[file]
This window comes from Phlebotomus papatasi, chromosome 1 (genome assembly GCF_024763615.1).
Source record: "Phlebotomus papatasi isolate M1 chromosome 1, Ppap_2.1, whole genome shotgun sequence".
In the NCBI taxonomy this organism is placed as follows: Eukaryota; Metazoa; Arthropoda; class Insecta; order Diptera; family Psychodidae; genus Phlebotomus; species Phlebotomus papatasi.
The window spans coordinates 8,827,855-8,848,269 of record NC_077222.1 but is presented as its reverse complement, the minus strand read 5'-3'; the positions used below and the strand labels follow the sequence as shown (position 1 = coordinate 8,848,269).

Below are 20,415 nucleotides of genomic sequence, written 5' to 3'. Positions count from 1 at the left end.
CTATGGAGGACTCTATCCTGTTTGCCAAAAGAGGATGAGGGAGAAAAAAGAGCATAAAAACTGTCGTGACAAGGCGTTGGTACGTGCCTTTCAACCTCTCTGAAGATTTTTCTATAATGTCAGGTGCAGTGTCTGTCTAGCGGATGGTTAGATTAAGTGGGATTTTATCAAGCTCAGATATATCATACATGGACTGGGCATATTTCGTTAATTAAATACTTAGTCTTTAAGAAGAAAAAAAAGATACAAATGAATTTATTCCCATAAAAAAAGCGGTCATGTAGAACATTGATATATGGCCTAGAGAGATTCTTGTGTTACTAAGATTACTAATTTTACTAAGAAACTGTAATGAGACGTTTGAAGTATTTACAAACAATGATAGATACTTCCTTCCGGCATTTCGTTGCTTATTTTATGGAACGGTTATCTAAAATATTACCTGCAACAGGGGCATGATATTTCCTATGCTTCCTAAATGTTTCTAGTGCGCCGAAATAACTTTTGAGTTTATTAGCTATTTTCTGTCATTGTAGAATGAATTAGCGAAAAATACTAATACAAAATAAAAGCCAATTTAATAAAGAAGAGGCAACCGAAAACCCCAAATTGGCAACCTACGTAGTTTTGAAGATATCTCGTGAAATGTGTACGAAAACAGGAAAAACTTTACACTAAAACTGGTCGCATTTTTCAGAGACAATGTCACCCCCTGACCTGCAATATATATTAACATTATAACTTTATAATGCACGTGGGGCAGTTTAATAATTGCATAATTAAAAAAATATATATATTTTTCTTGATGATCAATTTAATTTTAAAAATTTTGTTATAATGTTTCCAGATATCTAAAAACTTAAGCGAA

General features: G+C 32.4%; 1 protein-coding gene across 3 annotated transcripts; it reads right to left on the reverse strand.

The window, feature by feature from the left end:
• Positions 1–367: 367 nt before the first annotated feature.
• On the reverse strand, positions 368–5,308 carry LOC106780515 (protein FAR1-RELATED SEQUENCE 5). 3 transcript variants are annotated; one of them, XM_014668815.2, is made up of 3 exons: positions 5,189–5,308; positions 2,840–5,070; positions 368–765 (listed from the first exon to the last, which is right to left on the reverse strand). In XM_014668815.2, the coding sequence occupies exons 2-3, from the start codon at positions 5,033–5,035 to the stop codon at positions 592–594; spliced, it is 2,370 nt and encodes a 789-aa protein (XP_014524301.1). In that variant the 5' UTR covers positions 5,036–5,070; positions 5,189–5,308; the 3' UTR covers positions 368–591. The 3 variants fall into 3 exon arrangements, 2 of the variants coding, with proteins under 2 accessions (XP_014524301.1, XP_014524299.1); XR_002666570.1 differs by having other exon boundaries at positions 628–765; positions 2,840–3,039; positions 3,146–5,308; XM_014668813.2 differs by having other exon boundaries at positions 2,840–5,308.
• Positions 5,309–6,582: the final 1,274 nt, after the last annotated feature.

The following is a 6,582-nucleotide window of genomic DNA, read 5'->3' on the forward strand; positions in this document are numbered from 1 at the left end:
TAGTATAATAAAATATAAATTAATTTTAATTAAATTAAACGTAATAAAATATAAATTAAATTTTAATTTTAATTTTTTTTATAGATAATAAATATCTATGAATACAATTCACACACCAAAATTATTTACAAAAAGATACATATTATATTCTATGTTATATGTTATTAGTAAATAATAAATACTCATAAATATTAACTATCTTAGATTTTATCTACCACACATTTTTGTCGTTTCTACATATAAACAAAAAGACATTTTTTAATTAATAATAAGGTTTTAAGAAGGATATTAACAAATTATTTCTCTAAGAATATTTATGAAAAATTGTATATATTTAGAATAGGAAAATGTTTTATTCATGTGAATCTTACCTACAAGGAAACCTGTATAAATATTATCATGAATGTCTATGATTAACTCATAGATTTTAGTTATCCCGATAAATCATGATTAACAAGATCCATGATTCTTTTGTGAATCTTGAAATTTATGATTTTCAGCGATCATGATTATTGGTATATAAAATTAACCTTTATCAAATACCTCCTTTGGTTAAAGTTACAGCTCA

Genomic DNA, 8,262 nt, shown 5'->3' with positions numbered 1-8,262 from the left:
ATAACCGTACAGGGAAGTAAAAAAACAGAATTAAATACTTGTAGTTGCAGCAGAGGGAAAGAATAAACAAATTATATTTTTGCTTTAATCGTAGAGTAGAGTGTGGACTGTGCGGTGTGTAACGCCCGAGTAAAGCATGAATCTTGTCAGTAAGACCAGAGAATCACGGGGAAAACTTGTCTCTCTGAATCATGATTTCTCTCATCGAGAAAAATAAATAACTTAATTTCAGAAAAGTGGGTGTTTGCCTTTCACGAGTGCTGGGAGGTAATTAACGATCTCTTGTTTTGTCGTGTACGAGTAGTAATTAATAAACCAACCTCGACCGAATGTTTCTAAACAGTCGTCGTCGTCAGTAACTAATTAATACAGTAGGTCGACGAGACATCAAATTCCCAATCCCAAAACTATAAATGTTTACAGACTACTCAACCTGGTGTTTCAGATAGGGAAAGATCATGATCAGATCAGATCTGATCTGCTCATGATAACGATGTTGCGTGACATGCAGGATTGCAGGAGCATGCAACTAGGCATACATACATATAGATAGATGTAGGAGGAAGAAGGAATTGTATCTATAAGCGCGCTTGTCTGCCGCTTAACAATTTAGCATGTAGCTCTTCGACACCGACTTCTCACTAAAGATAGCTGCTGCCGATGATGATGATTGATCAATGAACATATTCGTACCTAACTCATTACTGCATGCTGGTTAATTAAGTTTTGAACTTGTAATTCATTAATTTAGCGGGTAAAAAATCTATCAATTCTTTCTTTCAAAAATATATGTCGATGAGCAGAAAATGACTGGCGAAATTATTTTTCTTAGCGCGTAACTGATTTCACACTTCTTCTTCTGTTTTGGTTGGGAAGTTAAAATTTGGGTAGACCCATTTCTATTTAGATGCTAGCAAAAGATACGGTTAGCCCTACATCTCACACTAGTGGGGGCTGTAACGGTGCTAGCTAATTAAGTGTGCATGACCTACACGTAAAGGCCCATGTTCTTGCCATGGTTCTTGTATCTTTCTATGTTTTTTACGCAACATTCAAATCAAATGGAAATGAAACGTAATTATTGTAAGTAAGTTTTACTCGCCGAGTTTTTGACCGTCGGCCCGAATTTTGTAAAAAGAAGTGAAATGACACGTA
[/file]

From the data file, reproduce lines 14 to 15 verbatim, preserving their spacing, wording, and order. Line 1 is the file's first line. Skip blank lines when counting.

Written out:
Genomic DNA, 8,262 nt, shown 5'->3' with positions numbered 1-8,262 from the left:
ATAACCGTACAGGGAAGTAAAAAAACAGAATTAAATACTTGTAGTTGCAGCAGAGGGAAAGAATAAACAAATTATATTTTTGCTTTAATCGTAGAGTAGAGTGTGGACTGTGCGGTGTGTAACGCCCGAGTAAAGCATGAATCTTGTCAGTAAGACCAGAGAATCACGGGGAAAACTTGTCTCTCTGAATCATGATTTCTCTCATCGAGAAAAATAAATAACTTAATTTCAGAAAAGTGGGTGTTTGCCTTTCACGAGTGCTGGGAGGTAATTAACGATCTCTTGTTTTGTCGTGTACGAGTAGTAATTAATAAACCAACCTCGACCGAATGTTTCTAAACAGTCGTCGTCGTCAGTAACTAATTAATACAGTAGGTCGACGAGACATCAAATTCCCAATCCCAAAACTATAAATGTTTACAGACTACTCAACCTGGTGTTTCAGATAGGGAAAGATCATGATCAGATCAGATCTGATCTGCTCATGATAACGATGTTGCGTGACATGCAGGATTGCAGGAGCATGCAACTAGGCATACATACATATAGATAGATGTAGGAGGAAGAAGGAATTGTATCTATAAGCGCGCTTGTCTGCCGCTTAACAATTTAGCATGTAGCTCTTCGACACCGACTTCTCACTAAAGATAGCTGCTGCCGATGATGATGATTGATCAATGAACATATTCGTACCTAACTCATTACTGCATGCTGGTTAATTAAGTTTTGAACTTGTAATTCATTAATTTAGCGGGTAAAAAATCTATCAATTCTTTCTTTCAAAAATATATGTCGATGAGCAGAAAATGACTGGCGAAATTATTTTTCTTAGCGCGTAACTGATTTCACACTTCTTCTTCTGTTTTGGTTGGGAAGTTAAAATTTGGGTAGACCCATTTCTATTTAGATGCTAGCAAAAGATACGGTTAGCCCTACATCTCACACTAGTGGGGGCTGTAACGGTGCTAGCTAATTAAGTGTGCATGACCTACACGTAAAGGCCCATGTTCTTGCCATGGTTCTTGTATCTTTCTATGTTTTTTACGCAACATTCAAATCAAATGGAAATGAAACGTAATTATTGTAAGTAAGTTTTACTCGCCGAGTTTTTGACCGTCGGCCCGAATTTTGTAAAAAGAAGTGAAATGACACGTA